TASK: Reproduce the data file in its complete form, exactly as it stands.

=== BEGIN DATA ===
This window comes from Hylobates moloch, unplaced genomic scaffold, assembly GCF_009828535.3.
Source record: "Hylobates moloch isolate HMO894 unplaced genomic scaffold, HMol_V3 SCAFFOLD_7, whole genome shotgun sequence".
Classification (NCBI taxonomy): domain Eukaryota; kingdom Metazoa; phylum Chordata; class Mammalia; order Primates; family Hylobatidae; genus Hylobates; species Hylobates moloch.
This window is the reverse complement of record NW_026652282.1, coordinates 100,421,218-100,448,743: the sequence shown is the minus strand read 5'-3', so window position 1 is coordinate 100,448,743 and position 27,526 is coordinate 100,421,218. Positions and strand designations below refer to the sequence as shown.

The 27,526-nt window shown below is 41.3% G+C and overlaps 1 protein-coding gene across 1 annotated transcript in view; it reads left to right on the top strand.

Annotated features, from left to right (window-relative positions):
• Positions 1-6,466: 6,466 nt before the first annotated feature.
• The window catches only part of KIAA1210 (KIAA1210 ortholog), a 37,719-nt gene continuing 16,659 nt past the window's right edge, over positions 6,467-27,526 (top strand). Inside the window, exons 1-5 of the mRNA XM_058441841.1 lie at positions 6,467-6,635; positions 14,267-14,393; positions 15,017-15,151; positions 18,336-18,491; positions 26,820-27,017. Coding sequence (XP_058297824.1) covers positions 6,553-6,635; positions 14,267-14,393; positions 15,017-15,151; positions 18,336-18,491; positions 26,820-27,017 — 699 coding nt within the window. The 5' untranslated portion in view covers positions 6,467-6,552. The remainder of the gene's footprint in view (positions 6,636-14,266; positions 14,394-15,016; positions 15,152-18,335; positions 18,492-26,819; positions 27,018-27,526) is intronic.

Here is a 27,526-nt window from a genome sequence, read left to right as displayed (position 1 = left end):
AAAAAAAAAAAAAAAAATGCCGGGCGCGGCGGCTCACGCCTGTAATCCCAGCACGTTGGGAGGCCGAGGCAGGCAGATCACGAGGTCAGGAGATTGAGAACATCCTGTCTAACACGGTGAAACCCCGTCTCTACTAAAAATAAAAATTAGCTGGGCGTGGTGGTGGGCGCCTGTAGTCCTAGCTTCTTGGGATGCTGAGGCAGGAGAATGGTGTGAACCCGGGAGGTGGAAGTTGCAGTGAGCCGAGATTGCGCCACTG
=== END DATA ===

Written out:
This window comes from Hylobates moloch, unplaced genomic scaffold, assembly GCF_009828535.3.
Source record: "Hylobates moloch isolate HMO894 unplaced genomic scaffold, HMol_V3 SCAFFOLD_7, whole genome shotgun sequence".
Classification (NCBI taxonomy): domain Eukaryota; kingdom Metazoa; phylum Chordata; class Mammalia; order Primates; family Hylobatidae; genus Hylobates; species Hylobates moloch.
This window is the reverse complement of record NW_026652282.1, coordinates 100,421,218-100,448,743: the sequence shown is the minus strand read 5'-3', so window position 1 is coordinate 100,448,743 and position 27,526 is coordinate 100,421,218. Positions and strand designations below refer to the sequence as shown.

The 27,526-nt window shown below is 41.3% G+C and overlaps 1 protein-coding gene across 1 annotated transcript in view; it reads left to right on the top strand.

Annotated features, from left to right (window-relative positions):
• Positions 1-6,466: 6,466 nt before the first annotated feature.
• The window catches only part of KIAA1210 (KIAA1210 ortholog), a 37,719-nt gene continuing 16,659 nt past the window's right edge, over positions 6,467-27,526 (top strand). Inside the window, exons 1-5 of the mRNA XM_058441841.1 lie at positions 6,467-6,635; positions 14,267-14,393; positions 15,017-15,151; positions 18,336-18,491; positions 26,820-27,017. Coding sequence (XP_058297824.1) covers positions 6,553-6,635; positions 14,267-14,393; positions 15,017-15,151; positions 18,336-18,491; positions 26,820-27,017 — 699 coding nt within the window. The 5' untranslated portion in view covers positions 6,467-6,552. The remainder of the gene's footprint in view (positions 6,636-14,266; positions 14,394-15,016; positions 15,152-18,335; positions 18,492-26,819; positions 27,018-27,526) is intronic.

Here is a 27,526-nt window from a genome sequence, read left to right as displayed (position 1 = left end):
AAAAAAAAAAAAAAAAATGCCGGGCGCGGCGGCTCACGCCTGTAATCCCAGCACGTTGGGAGGCCGAGGCAGGCAGATCACGAGGTCAGGAGATTGAGAACATCCTGTCTAACACGGTGAAACCCCGTCTCTACTAAAAATAAAAATTAGCTGGGCGTGGTGGTGGGCGCCTGTAGTCCTAGCTTCTTGGGATGCTGAGGCAGGAGAATGGTGTGAACCCGGGAGGTGGAAGTTGCAGTGAGCCGAGATTGCGCCACTG